Steve Kerr was drafted by the Phoenix Suns in 1988 and spent time with the Cavaliers and Orlando Magic before landing with the Bulls in 1993. He was a member of the three-peat that included Rodman and Harper, but also won two rings with the Spurs in 1999 and 2003.

Although Kerr never had the level of individual success as some other basketball stars, he’s remembered as one of the better teammates in NBA history. He could hit a clutch shot when needed, played valuable minutes off the bench, and has also won three rings as a head coach. 

16. Kobe Bryant

Championships: 5 (2000, 2001, 2002, 2009, 2010)

Years Active: 1996-2016 (20 seasons)

Kobe Bryant was the 13th overall pick by the Charlotte Hornets in 1996, but had his rights traded to the Lakers on draft day. He only averaged 7.6 points per game in 71 games his rookie season, but started to take the league by storm the following year and the rest is history. 

Bryant led the Lakers to a three-peat from 2000-2002 and then a back-to-back in 2009 and 2010. He finished his career as an 18-time All-Star, two-time scoring champ, 15-time All-NBA player, 12-time All-Defensive player, one-time MVP, two-time Finals MVP, and Hall-of-Famer.

15. Derek Fisher

Championships: 5 (2000, 2001, 2002, 2009, 2010)

Years Active: 1996-2014 (18 seasons)

Speaking of Los Angeles Lakers’ legends, Derek Fisher was drafted 24th overall by the team in 1996 and spent a majority of his career alongside Kobe. In fact, he was a member of all five of Kobe’s championship runs, including the famous three-peat and back-to-back in 2009 and 2010.

Fisher also spent stints with the Golden State Warriors, Oklahoma City Thunder, Utah Jazz, and Dallas Mavericks. He averaged more than 10 points per game in seven different seasons, shot 37.4% from beyond the three-point line, and was as reliable as any other point guard in the NBA.

14. Tim Duncan

Championships: 5 (1999, 2003, 2005, 2007, 2014)

Years Active: 1997-2016 (19 seasons)

Tim Duncan was drafted first overall by the San Antonio Spurs in the 1997 NBA Draft and spent his entire 19-year career with the team. In that time, he won five championships – including one in three different decades (the ‘90s, the ‘00s, and the ‘10s). He had an incredible NBA career.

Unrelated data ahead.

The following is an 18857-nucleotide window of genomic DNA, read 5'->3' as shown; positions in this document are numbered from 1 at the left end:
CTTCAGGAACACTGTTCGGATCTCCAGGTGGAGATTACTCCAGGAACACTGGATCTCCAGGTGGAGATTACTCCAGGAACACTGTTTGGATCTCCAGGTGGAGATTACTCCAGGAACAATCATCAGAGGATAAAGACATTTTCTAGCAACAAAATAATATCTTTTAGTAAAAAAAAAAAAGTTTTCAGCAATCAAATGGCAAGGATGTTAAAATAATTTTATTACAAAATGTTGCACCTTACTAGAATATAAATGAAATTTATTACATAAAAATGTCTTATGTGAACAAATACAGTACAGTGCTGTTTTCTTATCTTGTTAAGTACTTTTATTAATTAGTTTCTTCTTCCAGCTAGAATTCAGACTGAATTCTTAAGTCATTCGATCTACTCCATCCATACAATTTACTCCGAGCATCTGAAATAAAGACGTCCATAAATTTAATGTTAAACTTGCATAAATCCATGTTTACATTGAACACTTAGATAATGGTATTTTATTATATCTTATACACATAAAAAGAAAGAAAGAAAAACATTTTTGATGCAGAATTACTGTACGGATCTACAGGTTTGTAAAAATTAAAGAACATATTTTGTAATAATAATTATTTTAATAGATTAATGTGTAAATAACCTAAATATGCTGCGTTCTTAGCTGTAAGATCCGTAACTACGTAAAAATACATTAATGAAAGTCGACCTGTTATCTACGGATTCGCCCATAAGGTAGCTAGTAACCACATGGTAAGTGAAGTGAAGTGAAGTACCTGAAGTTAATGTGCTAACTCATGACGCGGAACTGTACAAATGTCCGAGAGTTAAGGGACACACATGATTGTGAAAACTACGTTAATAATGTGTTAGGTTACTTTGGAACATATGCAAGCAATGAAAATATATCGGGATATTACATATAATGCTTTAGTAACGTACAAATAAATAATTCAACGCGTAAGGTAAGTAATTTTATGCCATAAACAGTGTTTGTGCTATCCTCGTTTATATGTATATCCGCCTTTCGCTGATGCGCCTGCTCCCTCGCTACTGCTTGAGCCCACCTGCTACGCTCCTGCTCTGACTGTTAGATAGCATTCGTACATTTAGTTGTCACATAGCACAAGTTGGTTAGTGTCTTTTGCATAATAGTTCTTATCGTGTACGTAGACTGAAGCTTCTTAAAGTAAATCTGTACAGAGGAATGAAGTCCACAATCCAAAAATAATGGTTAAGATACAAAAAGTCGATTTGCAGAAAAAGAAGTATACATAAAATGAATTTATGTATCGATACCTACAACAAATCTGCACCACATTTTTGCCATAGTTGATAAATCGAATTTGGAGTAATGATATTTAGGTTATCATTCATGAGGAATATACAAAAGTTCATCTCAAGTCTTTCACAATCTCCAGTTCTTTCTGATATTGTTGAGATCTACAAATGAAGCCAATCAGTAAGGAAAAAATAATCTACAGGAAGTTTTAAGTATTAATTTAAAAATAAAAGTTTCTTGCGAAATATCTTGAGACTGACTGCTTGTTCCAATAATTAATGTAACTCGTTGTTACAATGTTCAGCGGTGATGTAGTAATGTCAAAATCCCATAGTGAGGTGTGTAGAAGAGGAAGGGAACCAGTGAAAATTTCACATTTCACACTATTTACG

Duncan scored more than 20 points per game in nine of his first 10 seasons and scored more than 13 points per game in each of his first 18 seasons. He was a 15-time All-Star, 15-time All-Defensive player, two-time MVP, three-time Finals MVP, and 1997-98 Rookie of the Year. 

13. Bob Cousy

Championships: 6 (1957, 1959, 1960, 1961, 1962, 1963)

Years Active: 1950-1970 (14 seasons)

Bob Cousy was drafted by the Tri-City Blackhawks with the fourth overall pick in the 1950 NBA Draft, but had his rights traded to the Boston Celtics. He spent the first 13 years of his career with the Celtics, winning six championships in that time frame – including five consecutive. 

He retired in 1963, but returned during the 1969-70 season with the Cincinnati Royals. He only played seven games and retired for good after that. He was a 13-time All-Star, eight-time assists champ, one-time MVP, two-time All-Star MVP, and 12-time All-NBA player in his 14-year career.

12. Kareem Abdul-Jabbar

Championships: 6 (1971, 1980, 1982, 1985, 1987, 1988)

Years Active: 1969-1989 (20 seasons)

Kareem Abdul-Jabbar was the first overall draft pick in the 1969 draft by the Milwaukee Bucks. He spent the first six years of his career with the team and won a championship in his second season. During the span, he averaged more than 30 points per game in four different seasons.

Abdul-Jabbar then joined the Lakers in 1975 and won five championships with them from 1980-1988. He was a 19-time All-Star, two-time scoring champ, four-time blocks champ, one-time rebounding champ, six-time MVP, Rookie of the Year, and Hall-of-Famer in 1995. 

11. Scottie Pippen

Championships: 6 (1991, 1992, 1993, 1996, 1997, 1998)

Years Active: 1987-2004 (17 seasons)